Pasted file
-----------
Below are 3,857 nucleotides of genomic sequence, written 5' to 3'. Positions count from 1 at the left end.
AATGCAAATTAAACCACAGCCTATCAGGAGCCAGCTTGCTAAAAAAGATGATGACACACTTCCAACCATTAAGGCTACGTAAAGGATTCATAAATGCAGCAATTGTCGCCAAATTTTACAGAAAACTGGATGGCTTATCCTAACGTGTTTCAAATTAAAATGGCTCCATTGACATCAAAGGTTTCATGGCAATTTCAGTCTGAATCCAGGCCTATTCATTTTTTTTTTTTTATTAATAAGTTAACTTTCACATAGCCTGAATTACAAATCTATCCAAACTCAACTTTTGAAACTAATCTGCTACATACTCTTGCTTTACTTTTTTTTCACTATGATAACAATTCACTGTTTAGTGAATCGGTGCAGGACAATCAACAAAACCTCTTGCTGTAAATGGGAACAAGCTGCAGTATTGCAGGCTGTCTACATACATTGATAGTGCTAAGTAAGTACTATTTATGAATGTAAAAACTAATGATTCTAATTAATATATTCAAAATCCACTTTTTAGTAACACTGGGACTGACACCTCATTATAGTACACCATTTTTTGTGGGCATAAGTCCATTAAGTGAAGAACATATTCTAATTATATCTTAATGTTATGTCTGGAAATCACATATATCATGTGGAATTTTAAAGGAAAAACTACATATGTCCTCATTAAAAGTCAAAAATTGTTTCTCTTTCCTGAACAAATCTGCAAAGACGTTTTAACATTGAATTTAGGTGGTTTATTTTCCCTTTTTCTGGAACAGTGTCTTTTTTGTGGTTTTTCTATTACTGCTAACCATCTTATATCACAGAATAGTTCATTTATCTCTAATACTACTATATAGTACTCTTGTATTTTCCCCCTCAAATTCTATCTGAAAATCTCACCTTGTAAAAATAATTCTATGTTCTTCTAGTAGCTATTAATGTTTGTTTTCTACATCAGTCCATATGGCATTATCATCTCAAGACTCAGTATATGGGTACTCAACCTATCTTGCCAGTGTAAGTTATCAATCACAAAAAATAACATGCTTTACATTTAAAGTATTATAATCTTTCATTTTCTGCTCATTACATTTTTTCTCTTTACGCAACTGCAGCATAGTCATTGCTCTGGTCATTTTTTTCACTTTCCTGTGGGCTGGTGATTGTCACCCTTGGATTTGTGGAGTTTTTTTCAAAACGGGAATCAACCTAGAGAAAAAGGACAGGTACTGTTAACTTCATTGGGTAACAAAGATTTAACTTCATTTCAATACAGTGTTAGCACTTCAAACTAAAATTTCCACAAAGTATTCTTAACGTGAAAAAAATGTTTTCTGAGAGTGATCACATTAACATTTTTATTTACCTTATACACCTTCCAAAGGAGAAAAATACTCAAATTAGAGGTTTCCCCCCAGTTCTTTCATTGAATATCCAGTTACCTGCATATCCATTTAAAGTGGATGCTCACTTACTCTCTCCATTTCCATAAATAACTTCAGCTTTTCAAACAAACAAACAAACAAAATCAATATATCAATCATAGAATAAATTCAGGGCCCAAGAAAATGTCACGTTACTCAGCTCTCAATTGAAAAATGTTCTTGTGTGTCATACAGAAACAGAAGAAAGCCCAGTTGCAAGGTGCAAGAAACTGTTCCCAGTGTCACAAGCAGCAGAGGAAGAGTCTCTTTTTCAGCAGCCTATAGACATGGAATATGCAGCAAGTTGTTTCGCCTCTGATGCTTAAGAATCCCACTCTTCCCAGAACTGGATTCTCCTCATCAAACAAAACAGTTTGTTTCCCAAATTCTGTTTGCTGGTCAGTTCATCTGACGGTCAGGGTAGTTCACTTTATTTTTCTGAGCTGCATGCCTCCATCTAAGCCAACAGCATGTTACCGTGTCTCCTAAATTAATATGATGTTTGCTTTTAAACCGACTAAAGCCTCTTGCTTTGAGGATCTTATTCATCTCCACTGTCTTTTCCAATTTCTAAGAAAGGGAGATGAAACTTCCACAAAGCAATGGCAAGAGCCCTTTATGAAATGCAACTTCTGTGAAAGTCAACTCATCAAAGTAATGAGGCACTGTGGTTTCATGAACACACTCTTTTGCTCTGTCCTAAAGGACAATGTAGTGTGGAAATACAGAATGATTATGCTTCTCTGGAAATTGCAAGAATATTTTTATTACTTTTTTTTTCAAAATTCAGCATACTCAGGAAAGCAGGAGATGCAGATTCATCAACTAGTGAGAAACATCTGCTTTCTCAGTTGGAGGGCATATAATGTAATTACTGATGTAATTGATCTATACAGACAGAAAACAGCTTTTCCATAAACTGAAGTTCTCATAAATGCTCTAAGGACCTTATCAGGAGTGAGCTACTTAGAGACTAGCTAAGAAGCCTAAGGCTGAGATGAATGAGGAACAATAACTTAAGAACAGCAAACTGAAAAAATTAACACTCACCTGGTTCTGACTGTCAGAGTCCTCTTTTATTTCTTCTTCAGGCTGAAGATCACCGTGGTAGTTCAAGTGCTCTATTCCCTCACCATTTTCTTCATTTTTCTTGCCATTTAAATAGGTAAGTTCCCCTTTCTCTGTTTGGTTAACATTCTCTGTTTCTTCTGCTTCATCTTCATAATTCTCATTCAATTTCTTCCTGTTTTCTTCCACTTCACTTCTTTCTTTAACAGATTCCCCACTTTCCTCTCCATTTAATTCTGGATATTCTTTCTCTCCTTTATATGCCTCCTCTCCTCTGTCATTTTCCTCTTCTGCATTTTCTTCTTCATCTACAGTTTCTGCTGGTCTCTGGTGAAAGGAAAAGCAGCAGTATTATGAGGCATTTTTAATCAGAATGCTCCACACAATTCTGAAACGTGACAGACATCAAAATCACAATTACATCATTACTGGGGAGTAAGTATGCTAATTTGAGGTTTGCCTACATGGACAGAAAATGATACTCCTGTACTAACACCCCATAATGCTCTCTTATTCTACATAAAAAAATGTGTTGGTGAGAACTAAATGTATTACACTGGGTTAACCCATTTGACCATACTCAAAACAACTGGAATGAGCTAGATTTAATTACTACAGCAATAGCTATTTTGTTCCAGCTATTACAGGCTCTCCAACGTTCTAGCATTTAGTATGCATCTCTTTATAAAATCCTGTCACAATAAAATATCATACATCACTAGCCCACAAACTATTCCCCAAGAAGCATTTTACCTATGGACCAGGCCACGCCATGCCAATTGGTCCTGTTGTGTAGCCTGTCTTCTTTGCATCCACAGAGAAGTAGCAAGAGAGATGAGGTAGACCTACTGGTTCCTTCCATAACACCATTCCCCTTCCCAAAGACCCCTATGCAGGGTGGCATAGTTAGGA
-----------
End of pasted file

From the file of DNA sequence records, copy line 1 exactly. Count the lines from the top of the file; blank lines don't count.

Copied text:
Below are 3,857 nucleotides of genomic sequence, written 5' to 3'. Positions count from 1 at the left end.